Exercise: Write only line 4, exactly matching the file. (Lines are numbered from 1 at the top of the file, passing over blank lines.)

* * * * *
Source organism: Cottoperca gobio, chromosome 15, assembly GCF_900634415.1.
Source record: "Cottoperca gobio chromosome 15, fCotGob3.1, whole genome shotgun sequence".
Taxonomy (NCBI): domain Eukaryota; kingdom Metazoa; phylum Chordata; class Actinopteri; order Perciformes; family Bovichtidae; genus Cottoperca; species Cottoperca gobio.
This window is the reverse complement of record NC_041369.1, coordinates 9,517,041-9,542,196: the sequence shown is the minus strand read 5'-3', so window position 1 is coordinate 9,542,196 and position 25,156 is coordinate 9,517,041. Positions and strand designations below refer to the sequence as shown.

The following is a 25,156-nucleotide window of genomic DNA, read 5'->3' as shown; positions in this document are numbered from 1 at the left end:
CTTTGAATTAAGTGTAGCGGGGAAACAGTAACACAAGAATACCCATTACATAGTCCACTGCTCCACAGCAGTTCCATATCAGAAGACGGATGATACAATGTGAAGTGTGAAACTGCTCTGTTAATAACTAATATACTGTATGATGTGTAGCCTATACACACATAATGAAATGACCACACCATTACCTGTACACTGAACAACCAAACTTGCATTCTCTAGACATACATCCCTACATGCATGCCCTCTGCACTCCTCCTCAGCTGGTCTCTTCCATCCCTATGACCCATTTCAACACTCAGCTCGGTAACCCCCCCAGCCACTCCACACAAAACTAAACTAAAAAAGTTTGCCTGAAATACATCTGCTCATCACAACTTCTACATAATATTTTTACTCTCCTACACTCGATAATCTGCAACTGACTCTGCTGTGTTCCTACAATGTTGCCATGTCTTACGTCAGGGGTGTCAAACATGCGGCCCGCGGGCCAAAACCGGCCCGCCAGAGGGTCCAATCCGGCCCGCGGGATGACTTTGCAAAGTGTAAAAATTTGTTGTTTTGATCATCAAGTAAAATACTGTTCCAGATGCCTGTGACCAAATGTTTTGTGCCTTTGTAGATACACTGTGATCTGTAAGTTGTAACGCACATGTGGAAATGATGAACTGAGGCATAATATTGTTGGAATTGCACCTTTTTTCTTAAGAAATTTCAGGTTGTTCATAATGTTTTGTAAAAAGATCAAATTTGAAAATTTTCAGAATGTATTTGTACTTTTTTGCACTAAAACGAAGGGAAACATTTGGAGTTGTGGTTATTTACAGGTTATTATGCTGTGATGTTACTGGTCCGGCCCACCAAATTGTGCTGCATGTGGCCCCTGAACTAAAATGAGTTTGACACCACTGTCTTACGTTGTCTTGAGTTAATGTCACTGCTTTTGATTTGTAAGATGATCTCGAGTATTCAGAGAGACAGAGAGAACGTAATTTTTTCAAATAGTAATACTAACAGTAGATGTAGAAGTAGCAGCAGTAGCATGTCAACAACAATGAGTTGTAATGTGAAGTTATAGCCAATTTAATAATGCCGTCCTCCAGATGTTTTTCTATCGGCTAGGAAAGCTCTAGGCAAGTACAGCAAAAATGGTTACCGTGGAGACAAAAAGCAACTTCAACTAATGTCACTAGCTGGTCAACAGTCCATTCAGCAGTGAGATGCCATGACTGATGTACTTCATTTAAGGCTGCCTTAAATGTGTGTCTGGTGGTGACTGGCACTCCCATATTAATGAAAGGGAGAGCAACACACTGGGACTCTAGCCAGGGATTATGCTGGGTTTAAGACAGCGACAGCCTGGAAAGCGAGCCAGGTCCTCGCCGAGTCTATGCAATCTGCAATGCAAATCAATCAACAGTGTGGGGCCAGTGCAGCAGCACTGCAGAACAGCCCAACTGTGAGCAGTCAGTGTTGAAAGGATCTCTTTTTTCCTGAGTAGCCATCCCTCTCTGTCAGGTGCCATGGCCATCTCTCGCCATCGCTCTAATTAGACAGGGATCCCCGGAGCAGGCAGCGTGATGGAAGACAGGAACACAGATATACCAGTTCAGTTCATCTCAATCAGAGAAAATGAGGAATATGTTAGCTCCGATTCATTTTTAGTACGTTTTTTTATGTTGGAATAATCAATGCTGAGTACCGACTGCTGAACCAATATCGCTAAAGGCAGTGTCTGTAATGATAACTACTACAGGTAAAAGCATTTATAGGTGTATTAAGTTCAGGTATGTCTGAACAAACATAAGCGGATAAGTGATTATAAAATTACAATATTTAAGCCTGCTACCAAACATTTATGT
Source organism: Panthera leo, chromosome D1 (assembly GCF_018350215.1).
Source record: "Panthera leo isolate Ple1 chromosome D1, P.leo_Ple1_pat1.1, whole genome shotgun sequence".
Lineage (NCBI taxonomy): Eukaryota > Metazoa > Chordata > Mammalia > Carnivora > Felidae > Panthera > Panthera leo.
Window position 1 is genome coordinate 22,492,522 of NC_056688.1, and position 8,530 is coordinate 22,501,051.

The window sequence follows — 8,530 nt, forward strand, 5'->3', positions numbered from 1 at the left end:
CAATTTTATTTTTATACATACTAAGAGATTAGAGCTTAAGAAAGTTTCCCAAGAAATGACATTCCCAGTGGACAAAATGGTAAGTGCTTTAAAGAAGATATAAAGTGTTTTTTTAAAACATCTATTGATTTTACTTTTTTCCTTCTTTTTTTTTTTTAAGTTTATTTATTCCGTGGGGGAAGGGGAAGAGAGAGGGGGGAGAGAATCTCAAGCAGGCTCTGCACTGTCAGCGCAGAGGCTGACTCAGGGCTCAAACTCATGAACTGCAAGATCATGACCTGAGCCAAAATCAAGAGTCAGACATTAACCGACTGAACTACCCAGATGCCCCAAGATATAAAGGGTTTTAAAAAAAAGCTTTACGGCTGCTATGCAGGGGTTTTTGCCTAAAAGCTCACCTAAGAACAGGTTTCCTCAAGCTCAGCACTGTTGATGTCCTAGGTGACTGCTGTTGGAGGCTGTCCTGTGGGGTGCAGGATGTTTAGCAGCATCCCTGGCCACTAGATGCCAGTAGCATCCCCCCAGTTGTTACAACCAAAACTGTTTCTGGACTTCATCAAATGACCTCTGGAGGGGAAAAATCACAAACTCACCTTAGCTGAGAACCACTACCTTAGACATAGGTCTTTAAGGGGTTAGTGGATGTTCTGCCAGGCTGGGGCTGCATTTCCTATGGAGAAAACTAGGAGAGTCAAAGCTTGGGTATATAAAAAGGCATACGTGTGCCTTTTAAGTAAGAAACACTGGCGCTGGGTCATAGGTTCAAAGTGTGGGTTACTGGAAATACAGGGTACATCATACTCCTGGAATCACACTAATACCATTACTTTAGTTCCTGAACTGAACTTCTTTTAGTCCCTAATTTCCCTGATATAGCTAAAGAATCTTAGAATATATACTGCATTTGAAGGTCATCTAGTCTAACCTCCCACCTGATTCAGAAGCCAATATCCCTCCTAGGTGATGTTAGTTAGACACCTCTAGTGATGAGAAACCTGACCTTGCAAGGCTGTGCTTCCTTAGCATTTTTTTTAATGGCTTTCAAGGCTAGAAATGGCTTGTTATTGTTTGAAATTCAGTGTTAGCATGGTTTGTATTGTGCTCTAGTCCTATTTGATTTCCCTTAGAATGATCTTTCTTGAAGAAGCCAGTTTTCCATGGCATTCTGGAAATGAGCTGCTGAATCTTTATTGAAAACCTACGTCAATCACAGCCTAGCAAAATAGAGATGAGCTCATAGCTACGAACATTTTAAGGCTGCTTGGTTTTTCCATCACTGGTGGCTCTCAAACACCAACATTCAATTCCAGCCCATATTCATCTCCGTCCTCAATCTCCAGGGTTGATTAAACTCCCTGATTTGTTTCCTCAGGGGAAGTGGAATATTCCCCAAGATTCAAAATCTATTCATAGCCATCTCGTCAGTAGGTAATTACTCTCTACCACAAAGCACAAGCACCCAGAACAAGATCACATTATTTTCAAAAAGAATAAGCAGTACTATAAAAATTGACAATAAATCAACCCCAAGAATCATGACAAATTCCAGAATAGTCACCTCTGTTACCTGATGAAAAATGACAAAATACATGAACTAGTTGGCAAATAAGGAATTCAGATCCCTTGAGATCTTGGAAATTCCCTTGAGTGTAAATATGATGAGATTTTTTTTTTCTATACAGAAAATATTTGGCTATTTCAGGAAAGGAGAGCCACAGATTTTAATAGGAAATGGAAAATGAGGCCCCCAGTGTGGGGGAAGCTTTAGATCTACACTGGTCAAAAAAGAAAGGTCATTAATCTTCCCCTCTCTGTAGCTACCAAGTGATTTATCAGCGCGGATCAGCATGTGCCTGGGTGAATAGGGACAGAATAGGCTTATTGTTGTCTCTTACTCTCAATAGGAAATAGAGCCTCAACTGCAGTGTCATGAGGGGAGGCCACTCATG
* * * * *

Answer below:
This window is the reverse complement of record NC_041369.1, coordinates 9,517,041-9,542,196: the sequence shown is the minus strand read 5'-3', so window position 1 is coordinate 9,542,196 and position 25,156 is coordinate 9,517,041. Positions and strand designations below refer to the sequence as shown.